Long accused her opponent, incumbent Sen. Kirsten Gillibrand (D-N.Y.), of "flip-flopping" on economic issues, including natural gas. Long said, as part of her plan, she wants to cut business and personal income taxes and repeal the federal Affordable Health Care For America Act -- which Republicans call "Obamacare."
Long, who won a three-way GOP primary in June, said energy independence should be a key national goal. She said that she supports extending the Keystone oil pipeline, which cuts through the middle of the nation, and that New York should green-light horizontal hydraulic fracturing methods to tap into shale gas deposits primarily in the state's Southern Tier. The Cuomo administration is expected to unveil a plan later this summer to do so.
"I think it's shown to be safe," Long said on the steps of the state Capitol. "I think it's an incredible opportunity for New York."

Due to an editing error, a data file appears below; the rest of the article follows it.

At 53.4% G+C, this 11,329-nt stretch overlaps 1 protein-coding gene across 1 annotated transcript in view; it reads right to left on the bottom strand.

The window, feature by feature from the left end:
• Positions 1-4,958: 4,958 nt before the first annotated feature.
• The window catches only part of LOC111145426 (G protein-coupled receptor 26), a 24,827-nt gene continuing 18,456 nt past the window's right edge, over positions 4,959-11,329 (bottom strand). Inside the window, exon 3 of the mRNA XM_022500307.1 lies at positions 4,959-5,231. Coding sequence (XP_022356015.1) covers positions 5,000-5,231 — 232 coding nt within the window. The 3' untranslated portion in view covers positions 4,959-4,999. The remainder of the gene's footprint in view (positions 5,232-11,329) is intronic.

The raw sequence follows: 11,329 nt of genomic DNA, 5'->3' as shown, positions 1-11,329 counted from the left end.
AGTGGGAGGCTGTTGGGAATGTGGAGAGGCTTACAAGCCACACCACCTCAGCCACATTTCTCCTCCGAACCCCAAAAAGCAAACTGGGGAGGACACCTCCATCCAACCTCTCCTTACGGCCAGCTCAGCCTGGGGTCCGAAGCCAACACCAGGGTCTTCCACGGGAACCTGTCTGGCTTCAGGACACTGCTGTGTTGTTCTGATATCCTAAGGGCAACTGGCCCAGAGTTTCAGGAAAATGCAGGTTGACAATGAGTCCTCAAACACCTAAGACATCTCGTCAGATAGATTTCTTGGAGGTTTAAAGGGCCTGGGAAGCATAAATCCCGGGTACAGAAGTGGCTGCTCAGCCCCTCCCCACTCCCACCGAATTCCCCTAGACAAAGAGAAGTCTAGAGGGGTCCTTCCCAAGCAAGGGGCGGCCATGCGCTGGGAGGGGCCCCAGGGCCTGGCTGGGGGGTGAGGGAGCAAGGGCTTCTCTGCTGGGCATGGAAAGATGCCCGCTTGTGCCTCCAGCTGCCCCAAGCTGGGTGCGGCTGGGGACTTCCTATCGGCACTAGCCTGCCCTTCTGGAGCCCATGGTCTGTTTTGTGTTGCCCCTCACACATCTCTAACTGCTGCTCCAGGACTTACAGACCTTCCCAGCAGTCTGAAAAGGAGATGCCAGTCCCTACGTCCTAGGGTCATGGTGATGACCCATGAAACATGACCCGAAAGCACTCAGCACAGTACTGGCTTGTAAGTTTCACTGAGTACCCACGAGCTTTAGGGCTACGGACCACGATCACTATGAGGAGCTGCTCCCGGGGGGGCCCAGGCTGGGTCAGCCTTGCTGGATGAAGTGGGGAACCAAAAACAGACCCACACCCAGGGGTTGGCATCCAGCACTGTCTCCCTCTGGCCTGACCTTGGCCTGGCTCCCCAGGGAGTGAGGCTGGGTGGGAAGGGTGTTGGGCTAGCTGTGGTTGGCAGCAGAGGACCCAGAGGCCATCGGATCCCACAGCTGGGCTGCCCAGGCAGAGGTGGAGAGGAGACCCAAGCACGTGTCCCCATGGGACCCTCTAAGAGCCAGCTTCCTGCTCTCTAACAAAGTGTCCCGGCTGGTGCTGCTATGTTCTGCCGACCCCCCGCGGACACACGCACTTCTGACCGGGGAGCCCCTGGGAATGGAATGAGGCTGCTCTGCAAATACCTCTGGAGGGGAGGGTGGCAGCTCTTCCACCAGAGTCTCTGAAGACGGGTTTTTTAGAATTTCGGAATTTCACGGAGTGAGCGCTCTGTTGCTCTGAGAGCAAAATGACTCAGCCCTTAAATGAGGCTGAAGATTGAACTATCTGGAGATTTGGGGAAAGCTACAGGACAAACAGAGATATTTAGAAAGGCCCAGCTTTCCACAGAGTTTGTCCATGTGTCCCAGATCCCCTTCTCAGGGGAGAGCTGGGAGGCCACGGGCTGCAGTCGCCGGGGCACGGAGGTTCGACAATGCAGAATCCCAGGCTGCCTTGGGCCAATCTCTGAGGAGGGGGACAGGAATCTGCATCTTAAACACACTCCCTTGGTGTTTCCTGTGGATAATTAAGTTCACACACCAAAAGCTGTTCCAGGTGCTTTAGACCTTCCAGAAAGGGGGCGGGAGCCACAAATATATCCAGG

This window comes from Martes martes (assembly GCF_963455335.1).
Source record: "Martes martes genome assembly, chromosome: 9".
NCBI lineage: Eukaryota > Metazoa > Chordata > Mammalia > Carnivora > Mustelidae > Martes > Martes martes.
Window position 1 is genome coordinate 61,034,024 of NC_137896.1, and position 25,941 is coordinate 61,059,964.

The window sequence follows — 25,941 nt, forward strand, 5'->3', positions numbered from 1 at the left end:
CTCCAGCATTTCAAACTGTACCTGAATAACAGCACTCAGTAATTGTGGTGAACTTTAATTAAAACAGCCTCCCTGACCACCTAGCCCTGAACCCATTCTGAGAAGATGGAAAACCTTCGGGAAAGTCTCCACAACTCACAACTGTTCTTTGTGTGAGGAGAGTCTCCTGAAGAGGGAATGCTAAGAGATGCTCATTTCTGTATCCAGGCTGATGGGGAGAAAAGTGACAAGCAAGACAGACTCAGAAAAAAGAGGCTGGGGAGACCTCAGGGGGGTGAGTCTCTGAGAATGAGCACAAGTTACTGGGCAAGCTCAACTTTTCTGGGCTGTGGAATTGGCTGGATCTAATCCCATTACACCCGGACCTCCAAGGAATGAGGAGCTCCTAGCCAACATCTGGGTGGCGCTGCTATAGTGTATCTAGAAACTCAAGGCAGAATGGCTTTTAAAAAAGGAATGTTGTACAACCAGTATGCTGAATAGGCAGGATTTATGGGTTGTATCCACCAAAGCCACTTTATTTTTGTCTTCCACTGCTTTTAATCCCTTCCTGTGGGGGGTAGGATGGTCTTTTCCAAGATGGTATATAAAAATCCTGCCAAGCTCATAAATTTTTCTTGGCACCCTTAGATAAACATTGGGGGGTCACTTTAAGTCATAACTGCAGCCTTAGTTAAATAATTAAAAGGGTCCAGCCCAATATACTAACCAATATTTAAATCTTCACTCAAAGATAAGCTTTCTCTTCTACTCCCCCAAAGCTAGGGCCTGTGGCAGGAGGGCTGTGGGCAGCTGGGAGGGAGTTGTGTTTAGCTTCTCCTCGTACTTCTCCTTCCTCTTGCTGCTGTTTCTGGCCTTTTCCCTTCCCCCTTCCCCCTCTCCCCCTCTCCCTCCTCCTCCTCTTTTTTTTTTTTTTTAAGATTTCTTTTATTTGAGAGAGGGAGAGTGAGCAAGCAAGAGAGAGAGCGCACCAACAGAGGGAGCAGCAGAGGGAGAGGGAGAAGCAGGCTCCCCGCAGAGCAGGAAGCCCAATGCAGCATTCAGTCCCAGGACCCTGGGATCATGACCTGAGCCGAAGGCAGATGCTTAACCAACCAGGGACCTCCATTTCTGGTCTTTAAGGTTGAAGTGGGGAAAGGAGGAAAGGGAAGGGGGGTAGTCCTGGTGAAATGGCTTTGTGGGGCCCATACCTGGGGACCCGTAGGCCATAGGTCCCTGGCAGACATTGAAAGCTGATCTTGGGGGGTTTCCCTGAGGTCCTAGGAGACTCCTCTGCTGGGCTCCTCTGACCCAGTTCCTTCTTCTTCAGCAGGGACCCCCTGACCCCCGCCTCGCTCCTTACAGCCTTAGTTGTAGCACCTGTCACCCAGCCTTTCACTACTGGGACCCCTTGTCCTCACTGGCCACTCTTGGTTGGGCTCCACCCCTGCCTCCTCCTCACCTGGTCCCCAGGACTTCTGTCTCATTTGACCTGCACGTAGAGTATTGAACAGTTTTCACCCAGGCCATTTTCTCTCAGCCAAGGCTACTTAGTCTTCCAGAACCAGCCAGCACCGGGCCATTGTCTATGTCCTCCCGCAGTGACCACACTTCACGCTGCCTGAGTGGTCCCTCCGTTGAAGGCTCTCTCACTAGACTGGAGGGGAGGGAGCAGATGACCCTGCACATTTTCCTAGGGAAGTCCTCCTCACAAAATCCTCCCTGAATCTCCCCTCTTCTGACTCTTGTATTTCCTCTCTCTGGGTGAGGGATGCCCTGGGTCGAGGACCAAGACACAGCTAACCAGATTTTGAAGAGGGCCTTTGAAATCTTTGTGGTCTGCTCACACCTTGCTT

The Republican first said the state should move "with all deliberate speed" on natural gas drilling, then later added, "We should move forward as rapidly as possible."
Long accused Gillibrand of waffling on natural gas.
A Gillibrand spokesman didn't directly address Long's comments.
"Senator Gillibrand is focused on her agenda of cutting middle class taxes and ensuring more manufacturers across the state are stamping products with 'Made in America' to help grow our economy and create jobs," Gillibrand spokesman Glen Caplin said in an email. Gillibrand is touting the extension of targeted tax cuts to bolster manufacturing.
Long didn't say specifically whether she backed a conservative federal budget proposal touted by Rep. Paul Ryan (R-Wis.) -- the party's vice-presidential candidate -- that Democrats say would gut Medicare and other safety-net programs.
"Our entitlement programs are headed for bankruptcy, and what Paul Ryan has tried to do is save those programs," Long said.
Rodney Capel, state Democratic Party executive director, accused Long of ducking the issue.